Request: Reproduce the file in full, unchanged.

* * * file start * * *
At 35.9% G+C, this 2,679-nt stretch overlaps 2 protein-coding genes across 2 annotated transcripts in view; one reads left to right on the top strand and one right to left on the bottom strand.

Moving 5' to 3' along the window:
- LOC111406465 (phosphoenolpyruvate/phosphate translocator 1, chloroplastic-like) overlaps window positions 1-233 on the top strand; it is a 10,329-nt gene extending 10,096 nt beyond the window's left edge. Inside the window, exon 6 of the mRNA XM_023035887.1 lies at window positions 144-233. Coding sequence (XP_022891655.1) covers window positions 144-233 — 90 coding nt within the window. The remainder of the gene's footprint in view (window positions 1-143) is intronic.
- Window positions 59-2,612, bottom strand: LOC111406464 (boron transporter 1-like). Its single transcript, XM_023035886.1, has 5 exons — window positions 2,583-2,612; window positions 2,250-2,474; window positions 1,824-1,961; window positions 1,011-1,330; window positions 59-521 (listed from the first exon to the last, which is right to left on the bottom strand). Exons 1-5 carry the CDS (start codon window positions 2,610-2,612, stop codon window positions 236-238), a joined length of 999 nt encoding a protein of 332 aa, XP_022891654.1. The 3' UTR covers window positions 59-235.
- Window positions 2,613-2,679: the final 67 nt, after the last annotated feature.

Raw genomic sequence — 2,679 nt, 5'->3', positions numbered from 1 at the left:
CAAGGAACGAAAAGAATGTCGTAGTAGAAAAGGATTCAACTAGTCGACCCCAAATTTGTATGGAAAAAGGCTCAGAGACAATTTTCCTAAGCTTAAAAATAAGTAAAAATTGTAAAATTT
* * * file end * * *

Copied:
At 35.9% G+C, this 2,679-nt stretch overlaps 2 protein-coding genes across 2 annotated transcripts in view; one reads left to right on the top strand and one right to left on the bottom strand.

Moving 5' to 3' along the window:
- LOC111406465 (phosphoenolpyruvate/phosphate translocator 1, chloroplastic-like) overlaps window positions 1-233 on the top strand; it is a 10,329-nt gene extending 10,096 nt beyond the window's left edge. Inside the window, exon 6 of the mRNA XM_023035887.1 lies at window positions 144-233. Coding sequence (XP_022891655.1) covers window positions 144-233 — 90 coding nt within the window. The remainder of the gene's footprint in view (window positions 1-143) is intronic.
- Window positions 59-2,612, bottom strand: LOC111406464 (boron transporter 1-like). Its single transcript, XM_023035886.1, has 5 exons — window positions 2,583-2,612; window positions 2,250-2,474; window positions 1,824-1,961; window positions 1,011-1,330; window positions 59-521 (listed from the first exon to the last, which is right to left on the bottom strand). Exons 1-5 carry the CDS (start codon window positions 2,610-2,612, stop codon window positions 236-238), a joined length of 999 nt encoding a protein of 332 aa, XP_022891654.1. The 3' UTR covers window positions 59-235.
- Window positions 2,613-2,679: the final 67 nt, after the last annotated feature.

Raw genomic sequence — 2,679 nt, 5'->3', positions numbered from 1 at the left:
CAAGGAACGAAAAGAATGTCGTAGTAGAAAAGGATTCAACTAGTCGACCCCAAATTTGTATGGAAAAAGGCTCAGAGACAATTTTCCTAAGCTTAAAAATAAGTAAAAATTGTAAAATTT